The last summit was very enjoyable, it was Manaslu. Ten years before, in 1986 we climbed the east peak, it was very hard, Alpine style with Kukuczka and Hajzer. On the approach I had an accident. The night before we drank some vodka and I had an empty bottle with me thinking it was perfect for water. As it was very hot I went to the river to fetch some water. While picking water I fell down and cut my hand. I went back with the Yugoslavian expedition and the doctor put some stitches on my hand.  So I was in a very bad shape, I also got a frost bite during the last part of my climb. The conditions were also bad, strong wind and very cold weather. I decided not to go to the summit although the distance wasn’t so big. It’s important to mention that for me, during my whole career the most important part of the adventure was climbing itself and not necessarily always reaching the summit.

So, ten years later I came back  on Manaslu with my brother. It was a very easy expedition, ordinary route, only with a small variation, Alpine style. We made one attempt in bad weather and then came down. There was a storm which at the same time killed many people on Everest, for example Rob Hall with whom I had a very good relationship. I even talked to his wife on the phone during this situation. Then the weather got better, only in the last part there was some wind and it was cloudy but standing on the summit was a great and symbolic experience for me. I was with my brother and we had a radio connection with the Mexican media, so all this was really enjoyable.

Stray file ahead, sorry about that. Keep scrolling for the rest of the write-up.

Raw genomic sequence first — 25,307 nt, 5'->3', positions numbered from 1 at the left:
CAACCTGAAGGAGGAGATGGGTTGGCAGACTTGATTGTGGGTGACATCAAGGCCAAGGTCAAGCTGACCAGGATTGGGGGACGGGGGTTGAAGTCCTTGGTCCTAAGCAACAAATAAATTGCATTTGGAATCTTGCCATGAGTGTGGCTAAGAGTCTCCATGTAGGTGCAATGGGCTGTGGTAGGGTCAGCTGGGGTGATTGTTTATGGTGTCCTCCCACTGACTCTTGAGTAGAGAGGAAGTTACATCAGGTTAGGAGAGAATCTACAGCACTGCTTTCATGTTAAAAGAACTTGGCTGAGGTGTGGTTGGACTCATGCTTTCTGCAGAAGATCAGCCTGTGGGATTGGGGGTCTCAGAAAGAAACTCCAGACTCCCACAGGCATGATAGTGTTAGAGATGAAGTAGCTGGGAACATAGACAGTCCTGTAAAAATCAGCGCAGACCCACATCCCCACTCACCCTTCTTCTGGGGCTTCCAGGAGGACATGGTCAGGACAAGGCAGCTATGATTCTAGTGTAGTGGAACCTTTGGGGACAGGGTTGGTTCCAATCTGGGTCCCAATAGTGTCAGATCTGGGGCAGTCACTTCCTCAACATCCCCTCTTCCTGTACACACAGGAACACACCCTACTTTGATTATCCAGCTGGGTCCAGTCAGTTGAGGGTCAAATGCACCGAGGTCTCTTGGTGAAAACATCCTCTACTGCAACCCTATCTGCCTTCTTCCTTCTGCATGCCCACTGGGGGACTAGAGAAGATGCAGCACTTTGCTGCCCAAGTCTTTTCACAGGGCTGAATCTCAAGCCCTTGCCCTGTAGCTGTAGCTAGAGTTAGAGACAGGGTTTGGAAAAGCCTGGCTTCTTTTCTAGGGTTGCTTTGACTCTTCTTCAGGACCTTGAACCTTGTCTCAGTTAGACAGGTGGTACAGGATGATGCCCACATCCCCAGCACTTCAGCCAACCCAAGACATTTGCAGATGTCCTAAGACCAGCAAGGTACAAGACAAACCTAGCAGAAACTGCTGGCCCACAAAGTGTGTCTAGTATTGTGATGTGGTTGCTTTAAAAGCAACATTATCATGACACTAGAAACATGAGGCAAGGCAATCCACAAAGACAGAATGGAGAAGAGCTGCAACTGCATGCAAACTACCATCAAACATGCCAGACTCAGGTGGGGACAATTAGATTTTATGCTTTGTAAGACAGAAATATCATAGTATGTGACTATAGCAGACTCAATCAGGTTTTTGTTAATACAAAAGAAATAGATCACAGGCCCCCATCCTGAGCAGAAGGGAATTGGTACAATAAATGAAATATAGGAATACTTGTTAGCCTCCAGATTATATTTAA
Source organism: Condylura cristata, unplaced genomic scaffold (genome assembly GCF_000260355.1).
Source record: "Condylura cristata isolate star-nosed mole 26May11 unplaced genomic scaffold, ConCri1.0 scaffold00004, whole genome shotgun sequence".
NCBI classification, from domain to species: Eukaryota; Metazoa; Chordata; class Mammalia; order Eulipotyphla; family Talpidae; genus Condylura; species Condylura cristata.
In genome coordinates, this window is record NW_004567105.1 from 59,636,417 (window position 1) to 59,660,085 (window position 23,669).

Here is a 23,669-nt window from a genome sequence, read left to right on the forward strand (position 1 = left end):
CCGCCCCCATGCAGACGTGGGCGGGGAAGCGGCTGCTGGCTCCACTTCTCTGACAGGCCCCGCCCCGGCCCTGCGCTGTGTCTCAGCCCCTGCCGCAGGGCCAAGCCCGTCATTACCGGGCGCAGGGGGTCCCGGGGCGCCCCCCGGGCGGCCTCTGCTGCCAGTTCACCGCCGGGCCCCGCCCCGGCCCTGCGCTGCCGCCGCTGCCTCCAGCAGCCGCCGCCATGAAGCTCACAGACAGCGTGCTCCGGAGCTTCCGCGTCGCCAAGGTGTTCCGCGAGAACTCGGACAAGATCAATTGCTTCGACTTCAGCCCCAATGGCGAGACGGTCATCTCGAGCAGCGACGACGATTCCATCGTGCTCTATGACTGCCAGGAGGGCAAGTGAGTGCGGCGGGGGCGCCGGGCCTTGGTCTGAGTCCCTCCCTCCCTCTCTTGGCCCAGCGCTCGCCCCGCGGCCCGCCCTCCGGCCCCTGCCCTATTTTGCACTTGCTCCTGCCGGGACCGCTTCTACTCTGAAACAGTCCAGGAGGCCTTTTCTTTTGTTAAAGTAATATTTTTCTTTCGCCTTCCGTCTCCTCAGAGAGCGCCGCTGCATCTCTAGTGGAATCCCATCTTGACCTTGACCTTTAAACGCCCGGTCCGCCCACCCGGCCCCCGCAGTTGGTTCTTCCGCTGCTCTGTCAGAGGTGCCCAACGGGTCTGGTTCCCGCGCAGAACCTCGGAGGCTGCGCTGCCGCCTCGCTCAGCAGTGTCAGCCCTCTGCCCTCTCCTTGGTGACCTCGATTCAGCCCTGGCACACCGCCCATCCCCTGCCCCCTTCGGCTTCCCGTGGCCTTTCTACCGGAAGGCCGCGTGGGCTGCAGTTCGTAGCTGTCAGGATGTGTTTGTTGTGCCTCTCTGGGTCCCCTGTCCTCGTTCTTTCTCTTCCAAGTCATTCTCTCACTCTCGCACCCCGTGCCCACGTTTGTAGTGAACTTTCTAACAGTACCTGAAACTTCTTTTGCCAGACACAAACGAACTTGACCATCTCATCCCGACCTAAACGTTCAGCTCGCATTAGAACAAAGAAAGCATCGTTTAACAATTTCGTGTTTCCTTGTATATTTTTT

Carlos Carsolio with wife Monica
Carlos Carsolio with wife Monica

Did your brother climb any other eight-thousander?

No, he was with me on Manaslu, Kanchenjunga and Everest but there he didn’t make the summit. He was very strong but not very technical.

Two years after Manaslu, in 1998 you finished your adventure with climbing. But was it a final goodbye?